After what has been quite a wintery few days for a big part of the country, some people might be wondering how they will make it to Spring. For many people the typical feelings of winter blues are exacerbated by the ongoing COVID-19 pandemic. The combination of the two can pack quite a wallop on some people. Hope and positive thinking may be your biggest allies right about now as we get into February.
SAD (Seasonal Affective Disorder), often referred to as the “winter blues” begins and remits the same time each year and occurs for two consecutive years. Unlike depression, symptoms are tied to a season. Some of the symptoms include low energy, hopelessness, difficulty concentrating, and feeling depressed.
Seasonal Affective Disorder is highly treatable and even if it’s just tweaking the way you think about winter you’ll feel much better. So often, the way we think affects the way we feel and that profoundly impacts our moods. For example, do you think “I hate winter and will never make it through to spring?” Or do you think “Sure, winter sucks and is cold, but I know there’s an end in sight and there are things I can do to help make it easier?” The former is sure to keep you stuck and feeling lousy while the latter might help to ease some of the harshness of the winter.
Here are more tips to help get you through the winter:
1. Get moving.
Although it is challenging to get to the gym due to COVID-19 restrictions, do your best to exercise. There are countless apps and videos one can view and use right from the safe confides of their homes. Aerobic exercise in particular stimulates endorphins and can help you to feel better. To make up for the lack of social interaction and support you’d ordinarily have at the gym, gather some friends and form a virtual exercise group where you track your activity and share fresh ideas for exercising at home.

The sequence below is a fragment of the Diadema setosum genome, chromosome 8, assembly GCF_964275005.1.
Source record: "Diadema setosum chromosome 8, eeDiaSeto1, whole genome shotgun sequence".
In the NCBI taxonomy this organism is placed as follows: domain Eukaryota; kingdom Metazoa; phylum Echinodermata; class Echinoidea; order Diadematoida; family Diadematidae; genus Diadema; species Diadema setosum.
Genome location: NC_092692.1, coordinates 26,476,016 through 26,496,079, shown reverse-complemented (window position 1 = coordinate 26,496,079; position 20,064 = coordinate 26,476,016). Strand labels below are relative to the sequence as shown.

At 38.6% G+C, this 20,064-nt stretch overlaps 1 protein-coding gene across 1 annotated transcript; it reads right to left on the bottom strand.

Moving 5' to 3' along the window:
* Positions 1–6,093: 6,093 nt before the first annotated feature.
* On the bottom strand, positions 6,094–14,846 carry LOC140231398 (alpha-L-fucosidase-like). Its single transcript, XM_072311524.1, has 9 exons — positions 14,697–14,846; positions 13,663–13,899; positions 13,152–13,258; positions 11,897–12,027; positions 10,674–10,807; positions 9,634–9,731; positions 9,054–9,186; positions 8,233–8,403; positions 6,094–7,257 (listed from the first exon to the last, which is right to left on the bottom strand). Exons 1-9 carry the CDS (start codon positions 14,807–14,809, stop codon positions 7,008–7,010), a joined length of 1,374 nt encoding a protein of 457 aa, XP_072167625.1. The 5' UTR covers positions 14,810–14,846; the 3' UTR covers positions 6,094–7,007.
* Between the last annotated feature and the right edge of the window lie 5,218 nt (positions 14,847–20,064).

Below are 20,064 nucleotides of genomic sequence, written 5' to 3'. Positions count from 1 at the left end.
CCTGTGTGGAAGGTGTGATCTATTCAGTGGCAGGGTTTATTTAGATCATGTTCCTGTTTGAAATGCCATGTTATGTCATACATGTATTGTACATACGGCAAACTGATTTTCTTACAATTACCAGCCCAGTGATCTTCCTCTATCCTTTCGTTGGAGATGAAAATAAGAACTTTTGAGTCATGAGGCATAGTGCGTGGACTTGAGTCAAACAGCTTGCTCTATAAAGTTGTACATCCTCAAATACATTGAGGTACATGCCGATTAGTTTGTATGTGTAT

2. Get exposure to outdoor light.
Yes, even though it’s cold and there are precautions you need to take due to COVID, bundle up, get outside and walk for at least 10 minutes a day. Light enters the brain through the eyes and impacts serotonin and dopamine, two neurotransmitters that play a role in mood. So, instead of seeing cold as unbearable, focus on the sunshine and the benefits that come with it.
4. Get closer to the window.
If possible arrange your office desk (home or actual office) to be closer to the outside and to sunshine. This will provide natural light which will also help to enhance your mood.If this isn’t possible, consider a light therapy box. This is a device that creates an artificial light mimicking natural light.
5. Get social.
As with other mood disorders, surrounding yourself with understanding, supportive, and encouraging people can help lift your spirits. Find people whom you trust and lean on them virtually for support and plan to connect with them on a regular basis.
For more tips on living a healthy stress free life check out my book Be Fearless: Change Your Life in 28 Days.